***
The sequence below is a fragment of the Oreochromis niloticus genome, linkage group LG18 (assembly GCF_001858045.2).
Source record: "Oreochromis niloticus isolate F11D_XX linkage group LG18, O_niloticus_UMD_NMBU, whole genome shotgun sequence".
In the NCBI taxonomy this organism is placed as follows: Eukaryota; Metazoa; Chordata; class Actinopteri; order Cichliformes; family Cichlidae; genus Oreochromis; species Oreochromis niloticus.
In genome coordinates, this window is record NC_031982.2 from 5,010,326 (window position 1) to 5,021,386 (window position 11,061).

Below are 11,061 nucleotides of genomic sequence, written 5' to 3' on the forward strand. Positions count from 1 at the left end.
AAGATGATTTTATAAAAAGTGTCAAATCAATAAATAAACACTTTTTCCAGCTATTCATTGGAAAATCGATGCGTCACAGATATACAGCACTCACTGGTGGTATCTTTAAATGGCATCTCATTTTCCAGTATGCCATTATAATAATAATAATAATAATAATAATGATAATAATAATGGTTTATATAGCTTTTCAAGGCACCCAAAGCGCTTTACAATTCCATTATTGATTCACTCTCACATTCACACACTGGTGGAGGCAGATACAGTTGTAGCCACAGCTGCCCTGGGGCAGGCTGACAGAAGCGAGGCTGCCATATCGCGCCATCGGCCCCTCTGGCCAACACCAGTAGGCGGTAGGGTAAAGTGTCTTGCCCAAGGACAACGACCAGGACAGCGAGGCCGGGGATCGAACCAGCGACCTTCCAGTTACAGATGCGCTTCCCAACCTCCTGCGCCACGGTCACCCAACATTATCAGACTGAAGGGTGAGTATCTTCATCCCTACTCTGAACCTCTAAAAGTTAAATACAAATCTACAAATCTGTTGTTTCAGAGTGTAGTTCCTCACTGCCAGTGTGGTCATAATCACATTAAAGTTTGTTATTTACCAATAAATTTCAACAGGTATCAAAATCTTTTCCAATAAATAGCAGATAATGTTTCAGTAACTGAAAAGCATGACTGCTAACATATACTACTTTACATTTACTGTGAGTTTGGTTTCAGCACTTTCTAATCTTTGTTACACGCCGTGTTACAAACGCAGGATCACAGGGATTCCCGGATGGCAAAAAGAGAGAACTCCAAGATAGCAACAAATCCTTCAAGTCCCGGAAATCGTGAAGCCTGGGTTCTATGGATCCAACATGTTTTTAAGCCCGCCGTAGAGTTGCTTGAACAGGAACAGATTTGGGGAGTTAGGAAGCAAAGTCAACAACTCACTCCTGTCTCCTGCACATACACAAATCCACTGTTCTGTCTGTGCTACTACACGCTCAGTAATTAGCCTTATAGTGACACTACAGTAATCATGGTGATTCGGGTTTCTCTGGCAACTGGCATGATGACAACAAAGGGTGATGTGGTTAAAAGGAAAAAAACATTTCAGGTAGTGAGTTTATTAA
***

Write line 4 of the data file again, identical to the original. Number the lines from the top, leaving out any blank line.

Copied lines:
In genome coordinates, this window is record NC_031982.2 from 5,010,326 (window position 1) to 5,021,386 (window position 11,061).